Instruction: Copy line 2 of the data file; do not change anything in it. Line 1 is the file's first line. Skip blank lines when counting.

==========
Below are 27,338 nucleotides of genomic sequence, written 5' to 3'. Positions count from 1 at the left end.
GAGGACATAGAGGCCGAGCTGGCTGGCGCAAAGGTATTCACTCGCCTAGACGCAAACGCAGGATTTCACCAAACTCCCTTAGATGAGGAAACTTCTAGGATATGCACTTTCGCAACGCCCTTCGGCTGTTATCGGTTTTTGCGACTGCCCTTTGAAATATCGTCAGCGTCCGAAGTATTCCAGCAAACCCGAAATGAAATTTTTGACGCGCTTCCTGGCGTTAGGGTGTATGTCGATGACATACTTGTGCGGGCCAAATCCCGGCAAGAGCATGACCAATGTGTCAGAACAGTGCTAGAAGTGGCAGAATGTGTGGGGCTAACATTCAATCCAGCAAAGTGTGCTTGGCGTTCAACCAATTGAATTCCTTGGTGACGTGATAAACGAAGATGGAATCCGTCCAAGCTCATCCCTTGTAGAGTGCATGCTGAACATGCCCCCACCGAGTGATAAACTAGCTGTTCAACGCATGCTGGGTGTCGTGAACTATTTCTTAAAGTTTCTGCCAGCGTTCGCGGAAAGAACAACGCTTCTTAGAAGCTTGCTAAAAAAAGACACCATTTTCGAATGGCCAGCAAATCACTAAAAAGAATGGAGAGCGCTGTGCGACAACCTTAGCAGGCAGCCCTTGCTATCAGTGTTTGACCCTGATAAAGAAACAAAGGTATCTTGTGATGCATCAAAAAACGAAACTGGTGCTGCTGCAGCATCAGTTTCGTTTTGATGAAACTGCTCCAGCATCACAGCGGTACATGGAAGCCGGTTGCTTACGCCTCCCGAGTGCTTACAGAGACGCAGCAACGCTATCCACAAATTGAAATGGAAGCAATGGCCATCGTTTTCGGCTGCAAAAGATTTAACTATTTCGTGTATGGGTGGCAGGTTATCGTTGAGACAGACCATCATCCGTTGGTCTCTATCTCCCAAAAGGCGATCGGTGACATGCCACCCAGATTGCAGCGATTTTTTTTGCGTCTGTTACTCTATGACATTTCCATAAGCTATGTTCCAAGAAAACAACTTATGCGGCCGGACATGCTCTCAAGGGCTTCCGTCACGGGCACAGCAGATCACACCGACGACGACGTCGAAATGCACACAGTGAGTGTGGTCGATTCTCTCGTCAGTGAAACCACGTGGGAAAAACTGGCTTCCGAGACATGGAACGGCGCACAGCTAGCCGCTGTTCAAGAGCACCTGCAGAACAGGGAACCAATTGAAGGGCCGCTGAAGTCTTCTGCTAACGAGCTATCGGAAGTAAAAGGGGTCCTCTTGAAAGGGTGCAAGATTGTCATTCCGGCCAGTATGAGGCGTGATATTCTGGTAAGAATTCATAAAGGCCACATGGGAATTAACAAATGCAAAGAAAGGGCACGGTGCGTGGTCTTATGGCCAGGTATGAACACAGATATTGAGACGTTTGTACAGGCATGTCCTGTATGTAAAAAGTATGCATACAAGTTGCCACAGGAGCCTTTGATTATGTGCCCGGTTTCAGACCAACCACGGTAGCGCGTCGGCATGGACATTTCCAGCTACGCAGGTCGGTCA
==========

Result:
GAGGACATAGAGGCCGAGCTGGCTGGCGCAAAGGTATTCACTCGCCTAGACGCAAACGCAGGATTTCACCAAACTCCCTTAGATGAGGAAACTTCTAGGATATGCACTTTCGCAACGCCCTTCGGCTGTTATCGGTTTTTGCGACTGCCCTTTGAAATATCGTCAGCGTCCGAAGTATTCCAGCAAACCCGAAATGAAATTTTTGACGCGCTTCCTGGCGTTAGGGTGTATGTCGATGACATACTTGTGCGGGCCAAATCCCGGCAAGAGCATGACCAATGTGTCAGAACAGTGCTAGAAGTGGCAGAATGTGTGGGGCTAACATTCAATCCAGCAAAGTGTGCTTGGCGTTCAACCAATTGAATTCCTTGGTGACGTGATAAACGAAGATGGAATCCGTCCAAGCTCATCCCTTGTAGAGTGCATGCTGAACATGCCCCCACCGAGTGATAAACTAGCTGTTCAACGCATGCTGGGTGTCGTGAACTATTTCTTAAAGTTTCTGCCAGCGTTCGCGGAAAGAACAACGCTTCTTAGAAGCTTGCTAAAAAAAGACACCATTTTCGAATGGCCAGCAAATCACTAAAAAGAATGGAGAGCGCTGTGCGACAACCTTAGCAGGCAGCCCTTGCTATCAGTGTTTGACCCTGATAAAGAAACAAAGGTATCTTGTGATGCATCAAAAAACGAAACTGGTGCTGCTGCAGCATCAGTTTCGTTTTGATGAAACTGCTCCAGCATCACAGCGGTACATGGAAGCCGGTTGCTTACGCCTCCCGAGTGCTTACAGAGACGCAGCAACGCTATCCACAAATTGAAATGGAAGCAATGGCCATCGTTTTCGGCTGCAAAAGATTTAACTATTTCGTGTATGGGTGGCAGGTTATCGTTGAGACAGACCATCATCCGTTGGTCTCTATCTCCCAAAAGGCGATCGGTGACATGCCACCCAGATTGCAGCGATTTTTTTTGCGTCTGTTACTCTATGACATTTCCATAAGCTATGTTCCAAGAAAACAACTTATGCGGCCGGACATGCTCTCAAGGGCTTCCGTCACGGGCACAGCAGATCACACCGACGACGACGTCGAAATGCACACAGTGAGTGTGGTCGATTCTCTCGTCAGTGAAACCACGTGGGAAAAACTGGCTTCCGAGACATGGAACGGCGCACAGCTAGCCGCTGTTCAAGAGCACCTGCAGAACAGGGAACCAATTGAAGGGCCGCTGAAGTCTTCTGCTAACGAGCTATCGGAAGTAAAAGGGGTCCTCTTGAAAGGGTGCAAGATTGTCATTCCGGCCAGTATGAGGCGTGATATTCTGGTAAGAATTCATAAAGGCCACATGGGAATTAACAAATGCAAAGAAAGGGCACGGTGCGTGGTCTTATGGCCAGGTATGAACACAGATATTGAGACGTTTGTACAGGCATGTCCTGTATGTAAAAAGTATGCATACAAGTTGCCACAGGAGCCTTTGATTATGTGCCCGGTTTCAGACCAACCACGGTAGCGCGTCGGCATGGACATTTCCAGCTACGCAGGTCGGTCA